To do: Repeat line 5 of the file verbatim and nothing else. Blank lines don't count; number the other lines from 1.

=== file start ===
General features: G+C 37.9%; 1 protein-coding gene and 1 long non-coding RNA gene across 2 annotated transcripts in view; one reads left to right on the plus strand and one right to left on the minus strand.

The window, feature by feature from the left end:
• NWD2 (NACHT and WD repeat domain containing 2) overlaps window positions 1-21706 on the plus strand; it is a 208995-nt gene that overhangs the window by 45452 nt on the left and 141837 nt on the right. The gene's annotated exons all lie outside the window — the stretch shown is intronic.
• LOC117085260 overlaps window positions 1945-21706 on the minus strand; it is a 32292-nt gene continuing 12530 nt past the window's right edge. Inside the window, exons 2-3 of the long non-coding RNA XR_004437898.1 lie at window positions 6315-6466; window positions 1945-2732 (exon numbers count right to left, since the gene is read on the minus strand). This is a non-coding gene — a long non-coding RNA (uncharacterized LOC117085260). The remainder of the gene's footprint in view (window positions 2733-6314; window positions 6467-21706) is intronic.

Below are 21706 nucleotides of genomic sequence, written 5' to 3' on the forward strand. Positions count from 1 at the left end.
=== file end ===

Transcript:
Below are 21706 nucleotides of genomic sequence, written 5' to 3' on the forward strand. Positions count from 1 at the left end.